High water levels in standing waters, lakes, reservoirs, pits and ponds, can also be a benefit.  Now if you have a pit that gets flooded from an adjacent river, that is usually a bad thing.  I have seen pits that literally filled with silt and sand during flooding and ceased to exist.  If you have a pit that floods, you can almost guarantee it will end up having a bunch of unwanted species of fish once the water recedes.  So, again there can be many negative impacts from flooding, but assuming there is no invasion of unwanted species, high water can produce some of the same beneficial habitat conditions in standing bodies of water that I mentioned for rivers and streams.

Water levels fluctuate dramatically on many of our Nebraska reservoirs, especially our irrigation reservoirs.  Higher, more stable water levels are beneficial for fish production in reservoirs.  High water and an abundance of flooded cover can make the fishing more challenging, but again those habitat conditions are very fertile and favorable for the reproduction, survival and growth of reservoir fish.  Some species of fish in our reservoirs especially will benefit from high water levels and flooded cover; panfish species in particular.  High water levels in reservoirs can create a “boom” in panfishing that has not been seen in years on some of those irrigation reservoirs.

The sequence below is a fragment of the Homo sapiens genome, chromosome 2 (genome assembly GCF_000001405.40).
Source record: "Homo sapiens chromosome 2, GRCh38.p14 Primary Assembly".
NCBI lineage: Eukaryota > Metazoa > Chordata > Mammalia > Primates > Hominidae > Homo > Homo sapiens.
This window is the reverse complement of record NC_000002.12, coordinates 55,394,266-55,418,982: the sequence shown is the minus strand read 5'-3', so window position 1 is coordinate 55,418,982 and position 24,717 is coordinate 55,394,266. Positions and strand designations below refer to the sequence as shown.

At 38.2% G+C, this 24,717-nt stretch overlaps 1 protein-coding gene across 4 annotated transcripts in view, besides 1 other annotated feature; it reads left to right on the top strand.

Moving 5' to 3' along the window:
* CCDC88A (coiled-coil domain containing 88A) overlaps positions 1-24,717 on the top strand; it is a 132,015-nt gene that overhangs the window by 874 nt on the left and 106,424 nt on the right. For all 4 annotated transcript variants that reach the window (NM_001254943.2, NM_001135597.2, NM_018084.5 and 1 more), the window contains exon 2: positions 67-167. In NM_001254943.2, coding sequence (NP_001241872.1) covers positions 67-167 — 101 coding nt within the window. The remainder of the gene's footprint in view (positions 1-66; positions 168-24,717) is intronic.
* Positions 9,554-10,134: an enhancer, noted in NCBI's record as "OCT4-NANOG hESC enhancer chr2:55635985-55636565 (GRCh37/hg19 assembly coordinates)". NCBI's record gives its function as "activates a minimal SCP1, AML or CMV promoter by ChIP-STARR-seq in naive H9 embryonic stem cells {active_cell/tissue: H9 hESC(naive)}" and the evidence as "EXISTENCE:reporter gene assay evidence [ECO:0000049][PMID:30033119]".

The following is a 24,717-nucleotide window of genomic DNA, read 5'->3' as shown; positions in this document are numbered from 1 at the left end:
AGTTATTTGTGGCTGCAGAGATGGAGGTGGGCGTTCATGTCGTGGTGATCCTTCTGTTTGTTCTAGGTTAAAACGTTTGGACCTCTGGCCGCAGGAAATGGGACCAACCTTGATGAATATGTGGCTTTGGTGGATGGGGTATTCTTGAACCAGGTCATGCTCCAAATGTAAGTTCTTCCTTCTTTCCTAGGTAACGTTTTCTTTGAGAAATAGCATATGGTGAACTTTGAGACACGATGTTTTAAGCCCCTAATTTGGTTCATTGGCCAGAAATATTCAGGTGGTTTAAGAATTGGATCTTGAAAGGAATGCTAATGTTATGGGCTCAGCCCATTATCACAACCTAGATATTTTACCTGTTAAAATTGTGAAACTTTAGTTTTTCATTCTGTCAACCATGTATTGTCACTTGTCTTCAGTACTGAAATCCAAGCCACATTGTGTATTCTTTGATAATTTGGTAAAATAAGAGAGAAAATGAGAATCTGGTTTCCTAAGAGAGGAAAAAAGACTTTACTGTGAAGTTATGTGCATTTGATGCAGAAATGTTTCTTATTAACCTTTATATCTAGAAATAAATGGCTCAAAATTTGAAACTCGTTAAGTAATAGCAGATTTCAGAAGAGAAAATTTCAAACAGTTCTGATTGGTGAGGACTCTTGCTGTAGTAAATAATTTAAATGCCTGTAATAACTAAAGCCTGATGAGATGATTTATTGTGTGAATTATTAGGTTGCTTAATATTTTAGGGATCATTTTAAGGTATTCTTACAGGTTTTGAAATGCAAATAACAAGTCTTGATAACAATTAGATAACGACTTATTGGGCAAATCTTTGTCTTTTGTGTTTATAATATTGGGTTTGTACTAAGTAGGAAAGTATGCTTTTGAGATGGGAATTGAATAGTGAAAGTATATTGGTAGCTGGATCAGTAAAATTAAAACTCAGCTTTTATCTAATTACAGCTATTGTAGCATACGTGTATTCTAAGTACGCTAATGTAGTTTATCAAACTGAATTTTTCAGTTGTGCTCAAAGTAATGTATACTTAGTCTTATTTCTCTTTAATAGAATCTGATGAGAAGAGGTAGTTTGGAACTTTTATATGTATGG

Our sandhill lakes comprise by far the majority of the natural lakes found in Nebraska.  Water levels on sandhill lakes may not fluctuate dozens of feet like they do annually on our irrigation reservoirs, but they do fluctuate.  Right now the sandhills region of Nebraska is full of water!!!!!  We have more water in our sandhill lakes right now than we have had years.  You want me to make a bold prediction?  A few years from now, there is going to be some excellent fishing, especially fishing for panfish species, bluegills, yellow perch and black crappies, in the sandhills!

More of these to come!

And these!

We are Nebraskans, we are used to droughts, floods, blizzards, hail-storms, tornadoes, wind, etc., etc., etc.  What does not kill us makes us stronger.  There will be some negative impacts from the current flooding and it will hurt.  But there are some silver linings too.

2 Comments so far
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I am so heart broke about Gracie Creek. I and a great friend were just there not 2 weeks before and were having a great weekend of catching white bass across the road from Gracie. Alas, time will prevail and it will be fixed. Until then, let’s hope this years fishing at calamus isn’t hampered too much.

Comment by Renae Nesiba

This is not the first time the Gracie Creek Pond and the road have been washed out. It will be back.

The changing weather and water conditions can make the fishing tougher at Calamus, but in the long run all this water will be good for the fishery–fish need water!

Daryl B.

Comment by whitetips